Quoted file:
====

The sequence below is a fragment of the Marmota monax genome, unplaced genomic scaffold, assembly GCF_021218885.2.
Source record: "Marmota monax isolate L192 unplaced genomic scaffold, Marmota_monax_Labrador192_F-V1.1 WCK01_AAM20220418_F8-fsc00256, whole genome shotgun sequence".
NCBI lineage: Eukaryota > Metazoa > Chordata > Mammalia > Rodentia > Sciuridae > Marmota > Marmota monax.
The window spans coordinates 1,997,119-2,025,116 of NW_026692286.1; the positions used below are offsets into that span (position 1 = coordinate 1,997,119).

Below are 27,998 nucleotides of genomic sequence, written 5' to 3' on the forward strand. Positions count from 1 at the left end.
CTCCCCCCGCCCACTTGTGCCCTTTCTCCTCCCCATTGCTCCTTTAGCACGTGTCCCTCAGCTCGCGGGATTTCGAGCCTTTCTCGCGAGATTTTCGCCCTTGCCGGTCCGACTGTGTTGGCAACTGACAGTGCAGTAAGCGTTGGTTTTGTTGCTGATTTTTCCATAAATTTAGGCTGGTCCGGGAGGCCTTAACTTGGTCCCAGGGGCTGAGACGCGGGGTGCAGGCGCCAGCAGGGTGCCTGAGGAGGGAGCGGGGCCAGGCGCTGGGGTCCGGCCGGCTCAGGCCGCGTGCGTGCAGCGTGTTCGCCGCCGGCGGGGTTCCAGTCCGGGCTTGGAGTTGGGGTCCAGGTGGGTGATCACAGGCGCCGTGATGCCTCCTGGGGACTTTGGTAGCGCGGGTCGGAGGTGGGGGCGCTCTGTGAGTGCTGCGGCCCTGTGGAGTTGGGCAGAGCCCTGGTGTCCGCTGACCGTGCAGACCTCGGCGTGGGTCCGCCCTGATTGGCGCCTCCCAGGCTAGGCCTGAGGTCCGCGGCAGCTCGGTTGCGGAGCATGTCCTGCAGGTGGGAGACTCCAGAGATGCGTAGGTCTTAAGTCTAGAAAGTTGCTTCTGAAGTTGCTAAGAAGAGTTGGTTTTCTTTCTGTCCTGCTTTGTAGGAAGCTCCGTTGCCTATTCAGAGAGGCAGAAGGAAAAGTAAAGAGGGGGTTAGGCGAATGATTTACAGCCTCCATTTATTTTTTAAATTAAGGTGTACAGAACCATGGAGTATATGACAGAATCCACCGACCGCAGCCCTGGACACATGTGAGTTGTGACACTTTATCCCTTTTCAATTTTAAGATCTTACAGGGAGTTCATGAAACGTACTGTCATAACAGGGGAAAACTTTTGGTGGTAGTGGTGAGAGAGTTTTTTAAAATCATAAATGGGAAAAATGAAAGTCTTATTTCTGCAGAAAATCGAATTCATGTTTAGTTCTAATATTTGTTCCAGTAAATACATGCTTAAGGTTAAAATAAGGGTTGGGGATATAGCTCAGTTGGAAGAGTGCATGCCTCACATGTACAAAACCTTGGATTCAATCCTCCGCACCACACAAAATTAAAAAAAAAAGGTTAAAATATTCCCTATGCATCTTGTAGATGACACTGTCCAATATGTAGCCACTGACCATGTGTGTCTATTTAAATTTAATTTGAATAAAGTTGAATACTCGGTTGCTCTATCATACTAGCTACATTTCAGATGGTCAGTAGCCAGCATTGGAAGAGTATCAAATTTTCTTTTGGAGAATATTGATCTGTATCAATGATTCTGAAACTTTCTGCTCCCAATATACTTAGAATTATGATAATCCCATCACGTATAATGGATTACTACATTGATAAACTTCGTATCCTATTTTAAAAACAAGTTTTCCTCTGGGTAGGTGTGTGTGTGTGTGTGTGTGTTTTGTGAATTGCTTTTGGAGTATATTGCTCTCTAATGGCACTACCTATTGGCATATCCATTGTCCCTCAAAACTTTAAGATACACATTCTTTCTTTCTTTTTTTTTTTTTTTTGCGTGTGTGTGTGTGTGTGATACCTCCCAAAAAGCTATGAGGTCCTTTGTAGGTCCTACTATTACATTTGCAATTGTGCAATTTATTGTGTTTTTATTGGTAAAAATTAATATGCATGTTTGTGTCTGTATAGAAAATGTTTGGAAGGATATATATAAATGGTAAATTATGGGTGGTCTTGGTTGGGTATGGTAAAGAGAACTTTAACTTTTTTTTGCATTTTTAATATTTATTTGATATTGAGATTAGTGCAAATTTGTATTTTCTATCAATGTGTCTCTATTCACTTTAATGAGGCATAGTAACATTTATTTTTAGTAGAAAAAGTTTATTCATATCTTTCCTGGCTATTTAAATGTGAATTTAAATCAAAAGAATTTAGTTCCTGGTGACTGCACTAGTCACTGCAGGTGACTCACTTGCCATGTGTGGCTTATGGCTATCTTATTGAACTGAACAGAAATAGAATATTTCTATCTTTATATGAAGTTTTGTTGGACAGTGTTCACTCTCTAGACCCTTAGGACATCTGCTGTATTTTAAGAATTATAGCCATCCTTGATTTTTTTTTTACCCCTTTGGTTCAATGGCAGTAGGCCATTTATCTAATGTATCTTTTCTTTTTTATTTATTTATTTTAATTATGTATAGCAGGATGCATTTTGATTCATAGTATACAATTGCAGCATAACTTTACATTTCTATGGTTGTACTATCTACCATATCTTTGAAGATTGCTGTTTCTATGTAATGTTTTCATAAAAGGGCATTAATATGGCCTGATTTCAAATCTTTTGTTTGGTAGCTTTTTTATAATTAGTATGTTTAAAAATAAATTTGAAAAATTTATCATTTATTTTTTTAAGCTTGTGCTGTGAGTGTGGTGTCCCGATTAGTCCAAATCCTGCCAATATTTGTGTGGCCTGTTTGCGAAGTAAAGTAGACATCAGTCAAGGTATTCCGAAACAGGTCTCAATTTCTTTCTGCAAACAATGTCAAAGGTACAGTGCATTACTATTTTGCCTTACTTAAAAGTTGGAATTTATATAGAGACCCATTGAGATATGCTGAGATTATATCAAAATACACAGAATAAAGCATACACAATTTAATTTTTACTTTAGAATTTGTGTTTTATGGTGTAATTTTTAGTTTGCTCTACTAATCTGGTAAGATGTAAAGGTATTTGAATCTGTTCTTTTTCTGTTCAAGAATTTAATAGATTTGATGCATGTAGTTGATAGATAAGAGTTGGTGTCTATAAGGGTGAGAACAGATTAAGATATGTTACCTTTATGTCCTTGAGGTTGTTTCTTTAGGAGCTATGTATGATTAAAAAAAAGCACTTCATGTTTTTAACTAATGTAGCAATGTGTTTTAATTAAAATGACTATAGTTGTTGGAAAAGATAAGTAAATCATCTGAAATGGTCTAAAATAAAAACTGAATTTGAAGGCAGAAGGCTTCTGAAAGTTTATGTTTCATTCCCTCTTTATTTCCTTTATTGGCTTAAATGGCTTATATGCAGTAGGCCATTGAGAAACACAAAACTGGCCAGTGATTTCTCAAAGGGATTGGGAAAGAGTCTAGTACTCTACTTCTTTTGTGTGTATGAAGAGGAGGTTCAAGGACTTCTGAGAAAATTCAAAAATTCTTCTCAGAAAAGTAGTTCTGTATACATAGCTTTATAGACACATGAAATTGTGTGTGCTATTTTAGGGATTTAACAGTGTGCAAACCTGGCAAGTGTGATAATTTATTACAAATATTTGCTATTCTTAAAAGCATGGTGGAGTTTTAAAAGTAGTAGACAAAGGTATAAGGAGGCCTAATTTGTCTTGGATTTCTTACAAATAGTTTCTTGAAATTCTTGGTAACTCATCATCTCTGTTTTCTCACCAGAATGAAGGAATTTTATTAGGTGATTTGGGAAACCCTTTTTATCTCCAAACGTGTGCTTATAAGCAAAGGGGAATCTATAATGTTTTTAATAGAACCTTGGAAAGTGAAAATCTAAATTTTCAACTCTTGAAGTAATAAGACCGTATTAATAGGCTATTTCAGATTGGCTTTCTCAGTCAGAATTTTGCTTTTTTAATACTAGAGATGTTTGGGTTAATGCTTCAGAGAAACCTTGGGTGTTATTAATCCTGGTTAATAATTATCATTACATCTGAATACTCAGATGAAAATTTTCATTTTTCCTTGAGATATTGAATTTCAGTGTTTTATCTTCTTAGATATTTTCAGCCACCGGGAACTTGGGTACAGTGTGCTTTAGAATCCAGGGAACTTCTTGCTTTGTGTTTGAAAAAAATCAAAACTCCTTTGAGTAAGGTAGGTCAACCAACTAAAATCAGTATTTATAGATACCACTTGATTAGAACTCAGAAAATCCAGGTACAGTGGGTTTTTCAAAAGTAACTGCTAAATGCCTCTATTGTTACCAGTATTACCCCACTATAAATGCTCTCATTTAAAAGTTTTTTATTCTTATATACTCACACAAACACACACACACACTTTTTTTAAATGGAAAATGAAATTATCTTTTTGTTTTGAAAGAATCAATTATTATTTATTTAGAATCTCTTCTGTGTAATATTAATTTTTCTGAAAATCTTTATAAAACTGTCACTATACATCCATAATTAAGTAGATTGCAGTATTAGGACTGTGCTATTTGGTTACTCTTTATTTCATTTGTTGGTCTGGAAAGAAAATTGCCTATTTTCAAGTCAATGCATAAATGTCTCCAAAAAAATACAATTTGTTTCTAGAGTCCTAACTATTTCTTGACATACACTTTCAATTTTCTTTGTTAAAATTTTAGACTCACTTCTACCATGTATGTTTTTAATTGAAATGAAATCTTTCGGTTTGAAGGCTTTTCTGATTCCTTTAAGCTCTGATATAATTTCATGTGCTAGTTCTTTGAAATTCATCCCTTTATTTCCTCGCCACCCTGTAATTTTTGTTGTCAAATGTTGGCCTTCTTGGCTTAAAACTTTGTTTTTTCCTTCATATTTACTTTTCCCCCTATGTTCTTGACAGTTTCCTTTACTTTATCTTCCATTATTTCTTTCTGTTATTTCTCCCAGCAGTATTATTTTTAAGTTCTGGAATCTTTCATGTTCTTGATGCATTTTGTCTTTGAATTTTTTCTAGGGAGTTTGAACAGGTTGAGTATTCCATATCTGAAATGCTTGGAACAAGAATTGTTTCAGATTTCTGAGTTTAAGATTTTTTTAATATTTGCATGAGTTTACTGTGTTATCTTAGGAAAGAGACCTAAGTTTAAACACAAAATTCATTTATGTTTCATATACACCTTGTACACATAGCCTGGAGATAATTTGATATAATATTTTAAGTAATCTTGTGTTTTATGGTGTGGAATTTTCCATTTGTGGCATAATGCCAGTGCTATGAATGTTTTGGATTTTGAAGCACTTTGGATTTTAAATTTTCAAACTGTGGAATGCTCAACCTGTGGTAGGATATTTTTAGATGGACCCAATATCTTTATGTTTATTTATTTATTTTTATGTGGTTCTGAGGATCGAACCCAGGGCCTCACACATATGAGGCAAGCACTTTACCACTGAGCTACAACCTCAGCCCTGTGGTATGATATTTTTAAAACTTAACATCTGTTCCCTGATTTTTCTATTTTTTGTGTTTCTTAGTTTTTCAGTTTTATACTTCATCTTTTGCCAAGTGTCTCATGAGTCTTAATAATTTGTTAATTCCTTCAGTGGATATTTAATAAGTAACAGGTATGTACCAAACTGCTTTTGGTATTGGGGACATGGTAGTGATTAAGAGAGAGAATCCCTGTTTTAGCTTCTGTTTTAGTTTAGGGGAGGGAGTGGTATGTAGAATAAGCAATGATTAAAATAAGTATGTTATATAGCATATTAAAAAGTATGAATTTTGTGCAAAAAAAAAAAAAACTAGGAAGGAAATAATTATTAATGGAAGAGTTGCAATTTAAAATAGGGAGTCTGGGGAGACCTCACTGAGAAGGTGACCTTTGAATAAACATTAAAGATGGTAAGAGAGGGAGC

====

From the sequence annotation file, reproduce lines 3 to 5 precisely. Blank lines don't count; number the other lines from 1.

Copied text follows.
NCBI lineage: Eukaryota > Metazoa > Chordata > Mammalia > Rodentia > Sciuridae > Marmota > Marmota monax.
The window spans coordinates 1,997,119-2,025,116 of NW_026692286.1; the positions used below are offsets into that span (position 1 = coordinate 1,997,119).

Below are 27,998 nucleotides of genomic sequence, written 5' to 3' on the forward strand. Positions count from 1 at the left end.